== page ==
Many farmers who grow soybean and corn also integrate crop rotation strategies to avoid the continuous corn yield cost, but scientists from the US have given a new reason to use crop rotation. Evidence suggests that rotating crops increases yield and lowers greenhouse gas emissions compared to monoculture corn or soybean.
A short extract of some of the main points raised during the course “Examining Issues around Global Food Security” by Dr Julie Flood from CABI at the Department of Continuing Education’s program of the University of Oxford on March 7th, 2014. The course aimed to highlight the issues of food security/insecurity, and particularly around growing of biofuels.
A major international conference ‘Planet under Pressure (PUP)’ is being held in London, United Kingdom, this week, 26–29 March 2012. The meeting is being attended by scientists, industry leaders and decision makers. It will show whether science can, not only diagnose our environmental crisis, but also provide effective solutions, says David Dickson, SciDev’s editor, the official organisation providing coverage of the event. CABI is also marking its presence at Planet under Pressure.
It has been estimated that presently pests cause 30-50% of yield losses to agricultural crops in developing countries and these rates are likely to increase with climate change. Although much attention has been given to the impacts of climate change on insect abundance and severity in temperate regions, little is known about potential impacts in tropical regions. Furthermore, recent studies suggest that climate change may favour pests over their natural predators, disrupting classical biocontrol of insect pests.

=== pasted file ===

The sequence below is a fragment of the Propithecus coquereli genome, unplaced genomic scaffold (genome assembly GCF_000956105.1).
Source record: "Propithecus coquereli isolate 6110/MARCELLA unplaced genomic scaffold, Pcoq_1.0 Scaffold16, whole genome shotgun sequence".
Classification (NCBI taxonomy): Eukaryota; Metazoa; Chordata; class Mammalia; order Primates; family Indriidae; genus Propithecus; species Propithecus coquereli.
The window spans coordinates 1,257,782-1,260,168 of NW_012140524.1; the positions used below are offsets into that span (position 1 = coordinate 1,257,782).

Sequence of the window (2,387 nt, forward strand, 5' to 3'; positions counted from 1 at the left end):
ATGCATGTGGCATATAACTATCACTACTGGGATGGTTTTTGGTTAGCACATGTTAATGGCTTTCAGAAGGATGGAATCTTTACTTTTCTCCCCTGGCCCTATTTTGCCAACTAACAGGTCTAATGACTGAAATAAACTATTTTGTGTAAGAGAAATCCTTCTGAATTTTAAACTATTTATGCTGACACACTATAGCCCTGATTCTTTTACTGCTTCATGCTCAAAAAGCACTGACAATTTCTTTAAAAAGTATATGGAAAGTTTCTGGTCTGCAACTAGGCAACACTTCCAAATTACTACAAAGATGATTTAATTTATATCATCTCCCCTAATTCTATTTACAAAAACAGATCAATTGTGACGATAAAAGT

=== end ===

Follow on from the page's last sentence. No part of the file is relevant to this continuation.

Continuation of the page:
To address this gap, a new software, Insect Life Cycle Modelling (ILCYM), was developed by The International Potato Center (CIP) to better estimate and to help mitigate the impacts of global warming on pest risk to food crops.
How is ILCYM used?
The “model builder” software supports the development of insect phenology models based on experimental temperature data of a specific insect, explained the model developers in a report, published in the CGIAR page. The module also provides tools to analyse an insect’s life-table and to validate existing models. The second module implements the CIP-developed temperature-driven phenology model in a GIS environment and allows for regional as well as global spatial simulation of insect activities (“pest risk mapping”). In its present version the software uses the phenology model of the potato tuber moth, Phthorimaea operculela, as an example, but can also be applied to other insect species.
The effects of the 1997 El Niño event on Peru provided a preview of what global warming may bring. Temperatures on the Peruvian coast were about 5°C higher than average and insect pest populations flourished, which prompted farmers to respond by applying high doses of pesticides every 2-3 days.
The ILCYM software is a new tool, which, it is hoped, will facilitate the development of insect phenology models and mapping of risk scenarios, highlighting places where training and adaptation efforts can be most effective.
CIP is coordinating further development of ILCYM and its application to a wider range of insects in a new project. Collaborators include the International Centre of Insect Physiology and Ecology, the International Institute of Tropical Agriculture (IITA), the University of Hohenheim, Germany, under the CGIAR System-wide Program on Integrated Pest management, and partners at national agricultural research institutes and universities in Africa.
Link to CIP webpage.